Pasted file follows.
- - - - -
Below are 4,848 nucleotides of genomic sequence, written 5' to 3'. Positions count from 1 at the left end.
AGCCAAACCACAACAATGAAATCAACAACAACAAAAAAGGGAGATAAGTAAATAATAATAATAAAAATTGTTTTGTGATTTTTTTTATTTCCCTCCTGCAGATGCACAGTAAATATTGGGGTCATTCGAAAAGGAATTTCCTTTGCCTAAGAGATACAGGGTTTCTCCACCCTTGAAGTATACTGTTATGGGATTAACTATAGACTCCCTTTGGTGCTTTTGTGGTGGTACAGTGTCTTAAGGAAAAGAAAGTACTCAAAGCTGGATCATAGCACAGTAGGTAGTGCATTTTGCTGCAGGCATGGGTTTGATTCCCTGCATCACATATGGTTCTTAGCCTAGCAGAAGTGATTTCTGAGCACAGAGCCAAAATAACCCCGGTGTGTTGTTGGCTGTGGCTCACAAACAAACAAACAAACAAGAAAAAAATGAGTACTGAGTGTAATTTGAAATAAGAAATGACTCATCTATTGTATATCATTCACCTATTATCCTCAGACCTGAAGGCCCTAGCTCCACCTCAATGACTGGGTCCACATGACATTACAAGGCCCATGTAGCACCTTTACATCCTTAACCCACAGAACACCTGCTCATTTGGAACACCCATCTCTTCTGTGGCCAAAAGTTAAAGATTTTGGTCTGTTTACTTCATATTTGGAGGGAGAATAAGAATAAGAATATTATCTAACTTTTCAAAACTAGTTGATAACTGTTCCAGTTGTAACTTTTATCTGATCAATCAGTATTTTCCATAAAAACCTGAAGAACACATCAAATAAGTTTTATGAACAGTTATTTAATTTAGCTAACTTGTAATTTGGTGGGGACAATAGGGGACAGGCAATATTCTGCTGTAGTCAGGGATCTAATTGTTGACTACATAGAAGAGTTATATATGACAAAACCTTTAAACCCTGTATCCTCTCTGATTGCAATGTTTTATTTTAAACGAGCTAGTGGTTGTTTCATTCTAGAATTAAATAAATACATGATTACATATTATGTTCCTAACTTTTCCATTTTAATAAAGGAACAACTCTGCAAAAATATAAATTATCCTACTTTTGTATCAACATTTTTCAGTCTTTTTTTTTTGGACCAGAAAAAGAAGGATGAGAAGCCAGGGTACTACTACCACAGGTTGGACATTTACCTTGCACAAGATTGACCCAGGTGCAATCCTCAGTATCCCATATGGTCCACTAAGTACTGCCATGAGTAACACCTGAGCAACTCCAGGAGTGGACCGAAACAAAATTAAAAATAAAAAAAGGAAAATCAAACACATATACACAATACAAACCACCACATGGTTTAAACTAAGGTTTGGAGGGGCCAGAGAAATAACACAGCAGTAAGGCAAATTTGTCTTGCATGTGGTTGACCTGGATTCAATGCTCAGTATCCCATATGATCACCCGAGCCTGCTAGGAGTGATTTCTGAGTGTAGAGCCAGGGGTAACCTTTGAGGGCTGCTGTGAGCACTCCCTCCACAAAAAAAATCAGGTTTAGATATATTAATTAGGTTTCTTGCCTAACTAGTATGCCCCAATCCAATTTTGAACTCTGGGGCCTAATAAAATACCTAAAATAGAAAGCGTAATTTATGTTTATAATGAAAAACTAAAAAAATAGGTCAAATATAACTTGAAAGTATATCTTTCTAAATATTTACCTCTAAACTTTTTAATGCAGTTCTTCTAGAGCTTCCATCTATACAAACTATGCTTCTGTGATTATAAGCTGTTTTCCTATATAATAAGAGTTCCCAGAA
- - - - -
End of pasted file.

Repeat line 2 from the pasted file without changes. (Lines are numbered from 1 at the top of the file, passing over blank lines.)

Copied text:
AGCCAAACCACAACAATGAAATCAACAACAACAAAAAAGGGAGATAAGTAAATAATAATAATAAAAATTGTTTTGTGATTTTTTTTATTTCCCTCCTGCAGATGCACAGTAAATATTGGGGTCATTCGAAAAGGAATTTCCTTTGCCTAAGAGATACAGGGTTTCTCCACCCTTGAAGTATACTGTTATGGGATTAACTATAGACTCCCTTTGGTGCTTTTGTGGTGGTACAGTGTCTTAAGGAAAAGAAAGTACTCAAAGCTGGATCATAGCACAGTAGGTAGTGCATTTTGCTGCAGGCATGGGTTTGATTCCCTGCATCACATATGGTTCTTAGCCTAGCAGAAGTGATTTCTGAGCACAGAGCCAAAATAACCCCGGTGTGTTGTTGGCTGTGGCTCACAAACAAACAAACAAACAAGAAAAAAATGAGTACTGAGTGTAATTTGAAATAAGAAATGACTCATCTATTGTATATCATTCACCTATTATCCTCAGACCTGAAGGCCCTAGCTCCACCTCAATGACTGGGTCCACATGACATTACAAGGCCCATGTAGCACCTTTACATCCTTAACCCACAGAACACCTGCTCATTTGGAACACCCATCTCTTCTGTGGCCAAAAGTTAAAGATTTTGGTCTGTTTACTTCATATTTGGAGGGAGAATAAGAATAAGAATATTATCTAACTTTTCAAAACTAGTTGATAACTGTTCCAGTTGTAACTTTTATCTGATCAATCAGTATTTTCCATAAAAACCTGAAGAACACATCAAATAAGTTTTATGAACAGTTATTTAATTTAGCTAACTTGTAATTTGGTGGGGACAATAGGGGACAGGCAATATTCTGCTGTAGTCAGGGATCTAATTGTTGACTACATAGAAGAGTTATATATGACAAAACCTTTAAACCCTGTATCCTCTCTGATTGCAATGTTTTATTTTAAACGAGCTAGTGGTTGTTTCATTCTAGAATTAAATAAATACATGATTACATATTATGTTCCTAACTTTTCCATTTTAATAAAGGAACAACTCTGCAAAAATATAAATTATCCTACTTTTGTATCAACATTTTTCAGTCTTTTTTTTTTGGACCAGAAAAAGAAGGATGAGAAGCCAGGGTACTACTACCACAGGTTGGACATTTACCTTGCACAAGATTGACCCAGGTGCAATCCTCAGTATCCCATATGGTCCACTAAGTACTGCCATGAGTAACACCTGAGCAACTCCAGGAGTGGACCGAAACAAAATTAAAAATAAAAAAAGGAAAATCAAACACATATACACAATACAAACCACCACATGGTTTAAACTAAGGTTTGGAGGGGCCAGAGAAATAACACAGCAGTAAGGCAAATTTGTCTTGCATGTGGTTGACCTGGATTCAATGCTCAGTATCCCATATGATCACCCGAGCCTGCTAGGAGTGATTTCTGAGTGTAGAGCCAGGGGTAACCTTTGAGGGCTGCTGTGAGCACTCCCTCCACAAAAAAAATCAGGTTTAGATATATTAATTAGGTTTCTTGCCTAACTAGTATGCCCCAATCCAATTTTGAACTCTGGGGCCTAATAAAATACCTAAAATAGAAAGCGTAATTTATGTTTATAATGAAAAACTAAAAAAATAGGTCAAATATAACTTGAAAGTATATCTTTCTAAATATTTACCTCTAAACTTTTTAATGCAGTTCTTCTAGAGCTTCCATCTATACAAACTATGCTTCTGTGATTATAAGCTGTTTTCCTATATAATAAGAGTTCCCAGAA